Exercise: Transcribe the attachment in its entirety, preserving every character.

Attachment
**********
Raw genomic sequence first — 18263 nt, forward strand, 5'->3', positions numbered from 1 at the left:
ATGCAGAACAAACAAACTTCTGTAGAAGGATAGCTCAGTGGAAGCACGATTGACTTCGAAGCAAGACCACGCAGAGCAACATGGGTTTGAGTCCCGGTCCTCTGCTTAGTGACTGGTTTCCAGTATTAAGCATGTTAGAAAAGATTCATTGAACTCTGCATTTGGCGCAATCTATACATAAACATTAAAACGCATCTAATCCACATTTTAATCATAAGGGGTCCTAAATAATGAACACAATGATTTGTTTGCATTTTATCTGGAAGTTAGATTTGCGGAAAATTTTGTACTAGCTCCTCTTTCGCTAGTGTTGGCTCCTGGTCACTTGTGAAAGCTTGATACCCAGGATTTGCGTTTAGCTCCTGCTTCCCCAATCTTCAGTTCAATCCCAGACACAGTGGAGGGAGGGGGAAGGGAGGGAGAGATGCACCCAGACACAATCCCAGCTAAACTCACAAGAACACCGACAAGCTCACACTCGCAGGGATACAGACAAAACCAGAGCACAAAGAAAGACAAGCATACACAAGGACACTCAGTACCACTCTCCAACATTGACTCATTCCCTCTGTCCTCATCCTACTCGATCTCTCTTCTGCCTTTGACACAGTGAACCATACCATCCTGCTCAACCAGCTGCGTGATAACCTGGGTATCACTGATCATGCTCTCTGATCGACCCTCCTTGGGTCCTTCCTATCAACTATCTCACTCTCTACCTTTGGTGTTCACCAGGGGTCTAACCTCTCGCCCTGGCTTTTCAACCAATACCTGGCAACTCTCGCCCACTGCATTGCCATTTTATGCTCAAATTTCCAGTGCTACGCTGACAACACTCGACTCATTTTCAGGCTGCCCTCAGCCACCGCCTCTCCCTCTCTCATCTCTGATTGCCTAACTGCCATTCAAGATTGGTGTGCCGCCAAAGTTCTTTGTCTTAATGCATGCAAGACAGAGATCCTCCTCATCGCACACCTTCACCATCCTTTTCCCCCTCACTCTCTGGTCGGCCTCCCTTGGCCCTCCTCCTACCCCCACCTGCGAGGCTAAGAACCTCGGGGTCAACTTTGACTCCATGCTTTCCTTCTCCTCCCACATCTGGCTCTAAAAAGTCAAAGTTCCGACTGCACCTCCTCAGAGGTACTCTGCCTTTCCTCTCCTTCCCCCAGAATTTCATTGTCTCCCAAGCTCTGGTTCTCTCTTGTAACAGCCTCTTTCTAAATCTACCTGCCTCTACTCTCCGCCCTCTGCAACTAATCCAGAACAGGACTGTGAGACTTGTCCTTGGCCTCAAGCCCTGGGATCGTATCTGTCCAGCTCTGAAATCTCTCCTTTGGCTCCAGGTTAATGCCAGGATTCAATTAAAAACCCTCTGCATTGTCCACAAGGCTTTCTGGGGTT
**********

Raw genomic sequence first — 18263 nt, forward strand, 5'->3', positions numbered from 1 at the left:
ATGCAGAACAAACAAACTTCTGTAGAAGGATAGCTCAGTGGAAGCACGATTGACTTCGAAGCAAGACCACGCAGAGCAACATGGGTTTGAGTCCCGGTCCTCTGCTTAGTGACTGGTTTCCAGTATTAAGCATGTTAGAAAAGATTCATTGAACTCTGCATTTGGCGCAATCTATACATAAACATTAAAACGCATCTAATCCACATTTTAATCATAAGGGGTCCTAAATAATGAACACAATGATTTGTTTGCATTTTATCTGGAAGTTAGATTTGCGGAAAATTTTGTACTAGCTCCTCTTTCGCTAGTGTTGGCTCCTGGTCACTTGTGAAAGCTTGATACCCAGGATTTGCGTTTAGCTCCTGCTTCCCCAATCTTCAGTTCAATCCCAGACACAGTGGAGGGAGGGGGAAGGGAGGGAGAGATGCACCCAGACACAATCCCAGCTAAACTCACAAGAACACCGACAAGCTCACACTCGCAGGGATACAGACAAAACCAGAGCACAAAGAAAGACAAGCATACACAAGGACACTCAGTACCACTCTCCAACATTGACTCATTCCCTCTGTCCTCATCCTACTCGATCTCTCTTCTGCCTTTGACACAGTGAACCATACCATCCTGCTCAACCAGCTGCGTGATAACCTGGGTATCACTGATCATGCTCTCTGATCGACCCTCCTTGGGTCCTTCCTATCAACTATCTCACTCTCTACCTTTGGTGTTCACCAGGGGTCTAACCTCTCGCCCTGGCTTTTCAACCAATACCTGGCAACTCTCGCCCACTGCATTGCCATTTTATGCTCAAATTTCCAGTGCTACGCTGACAACACTCGACTCATTTTCAGGCTGCCCTCAGCCACCGCCTCTCCCTCTCTCATCTCTGATTGCCTAACTGCCATTCAAGATTGGTGTGCCGCCAAAGTTCTTTGTCTTAATGCATGCAAGACAGAGATCCTCCTCATCGCACACCTTCACCATCCTTTTCCCCCTCACTCTCTGGTCGGCCTCCCTTGGCCCTCCTCCTACCCCCACCTGCGAGGCTAAGAACCTCGGGGTCAACTTTGACTCCATGCTTTCCTTCTCCTCCCACATCTGGCTCTAAAAAGTCAAAGTTCCGACTGCACCTCCTCAGAGGTACTCTGCCTTTCCTCTCCTTCCCCCAGAATTTCATTGTCTCCCAAGCTCTGGTTCTCTCTTGTAACAGCCTCTTTCTAAATCTACCTGCCTCTACTCTCCGCCCTCTGCAACTAATCCAGAACAGGACTGTGAGACTTGTCCTTGGCCTCAAGCCCTGGGATCGTATCTGTCCAGCTCTGAAATCTCTCCTTTGGCTCCAGGTTAATGCCAGGATTCAATTAAAAACCCTCTGCATTGTCCACAAGGCTTTCTGGGGTT